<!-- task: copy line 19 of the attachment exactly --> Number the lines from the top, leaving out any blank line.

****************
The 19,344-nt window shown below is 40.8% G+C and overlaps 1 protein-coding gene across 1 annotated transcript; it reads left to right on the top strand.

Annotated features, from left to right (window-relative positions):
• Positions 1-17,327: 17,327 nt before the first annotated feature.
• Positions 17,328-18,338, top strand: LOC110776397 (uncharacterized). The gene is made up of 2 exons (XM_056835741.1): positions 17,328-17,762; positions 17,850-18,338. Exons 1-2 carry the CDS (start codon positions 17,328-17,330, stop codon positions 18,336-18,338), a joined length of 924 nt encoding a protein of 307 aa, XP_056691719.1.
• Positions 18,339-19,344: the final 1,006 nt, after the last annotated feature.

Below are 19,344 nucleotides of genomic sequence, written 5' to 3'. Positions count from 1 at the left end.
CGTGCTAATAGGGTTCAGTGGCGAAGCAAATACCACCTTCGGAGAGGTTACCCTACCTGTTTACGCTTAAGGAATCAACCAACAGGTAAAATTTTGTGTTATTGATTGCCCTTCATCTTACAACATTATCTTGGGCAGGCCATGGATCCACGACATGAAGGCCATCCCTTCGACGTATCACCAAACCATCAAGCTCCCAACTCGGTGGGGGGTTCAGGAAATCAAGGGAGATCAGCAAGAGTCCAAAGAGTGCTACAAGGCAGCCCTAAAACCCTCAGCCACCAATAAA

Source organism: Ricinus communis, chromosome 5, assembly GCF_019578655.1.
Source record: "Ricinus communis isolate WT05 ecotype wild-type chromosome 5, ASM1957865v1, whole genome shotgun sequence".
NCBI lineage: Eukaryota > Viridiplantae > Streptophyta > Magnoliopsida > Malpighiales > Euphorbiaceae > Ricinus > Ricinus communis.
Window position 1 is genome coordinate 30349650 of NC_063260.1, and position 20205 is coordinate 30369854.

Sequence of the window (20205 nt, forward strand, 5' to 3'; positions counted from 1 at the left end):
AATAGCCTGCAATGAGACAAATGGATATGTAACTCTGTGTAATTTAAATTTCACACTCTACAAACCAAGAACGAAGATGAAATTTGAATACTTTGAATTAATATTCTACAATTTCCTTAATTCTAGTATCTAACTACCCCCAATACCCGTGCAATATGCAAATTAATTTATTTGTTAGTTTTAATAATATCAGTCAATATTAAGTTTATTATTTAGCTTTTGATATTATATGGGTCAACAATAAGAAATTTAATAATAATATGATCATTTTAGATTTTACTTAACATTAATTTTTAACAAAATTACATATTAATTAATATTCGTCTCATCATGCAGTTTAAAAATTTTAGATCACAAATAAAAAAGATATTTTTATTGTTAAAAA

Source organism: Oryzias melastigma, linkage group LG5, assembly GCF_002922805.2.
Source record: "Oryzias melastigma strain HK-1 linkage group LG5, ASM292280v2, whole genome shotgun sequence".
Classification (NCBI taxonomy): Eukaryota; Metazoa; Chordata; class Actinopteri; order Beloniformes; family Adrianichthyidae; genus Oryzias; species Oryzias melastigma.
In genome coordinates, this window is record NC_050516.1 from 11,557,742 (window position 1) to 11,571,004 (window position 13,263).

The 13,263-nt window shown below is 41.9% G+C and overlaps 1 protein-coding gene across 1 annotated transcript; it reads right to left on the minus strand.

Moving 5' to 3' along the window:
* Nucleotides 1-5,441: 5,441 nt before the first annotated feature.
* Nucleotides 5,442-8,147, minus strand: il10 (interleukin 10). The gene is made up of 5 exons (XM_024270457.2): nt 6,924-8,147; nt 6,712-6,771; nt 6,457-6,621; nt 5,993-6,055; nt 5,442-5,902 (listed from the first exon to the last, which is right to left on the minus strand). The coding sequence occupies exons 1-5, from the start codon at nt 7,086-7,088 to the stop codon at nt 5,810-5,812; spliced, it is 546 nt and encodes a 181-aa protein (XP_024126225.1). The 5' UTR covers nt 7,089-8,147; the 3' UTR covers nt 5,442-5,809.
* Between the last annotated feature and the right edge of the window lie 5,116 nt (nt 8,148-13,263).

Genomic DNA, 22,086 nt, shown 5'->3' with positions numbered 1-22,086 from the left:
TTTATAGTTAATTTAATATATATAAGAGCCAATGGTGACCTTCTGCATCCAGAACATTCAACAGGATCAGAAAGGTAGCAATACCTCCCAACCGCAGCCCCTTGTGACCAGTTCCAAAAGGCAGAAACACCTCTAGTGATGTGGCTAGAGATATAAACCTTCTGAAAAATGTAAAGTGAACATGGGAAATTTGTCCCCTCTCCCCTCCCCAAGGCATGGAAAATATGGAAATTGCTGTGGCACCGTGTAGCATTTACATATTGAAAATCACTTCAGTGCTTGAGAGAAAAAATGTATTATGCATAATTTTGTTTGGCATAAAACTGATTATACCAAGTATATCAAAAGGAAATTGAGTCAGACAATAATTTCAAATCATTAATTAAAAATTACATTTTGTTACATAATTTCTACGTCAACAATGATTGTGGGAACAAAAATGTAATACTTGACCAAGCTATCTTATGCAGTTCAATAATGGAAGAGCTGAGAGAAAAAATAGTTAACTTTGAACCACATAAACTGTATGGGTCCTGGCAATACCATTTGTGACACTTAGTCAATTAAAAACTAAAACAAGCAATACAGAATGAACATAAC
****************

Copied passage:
Moving 5' to 3' along the window: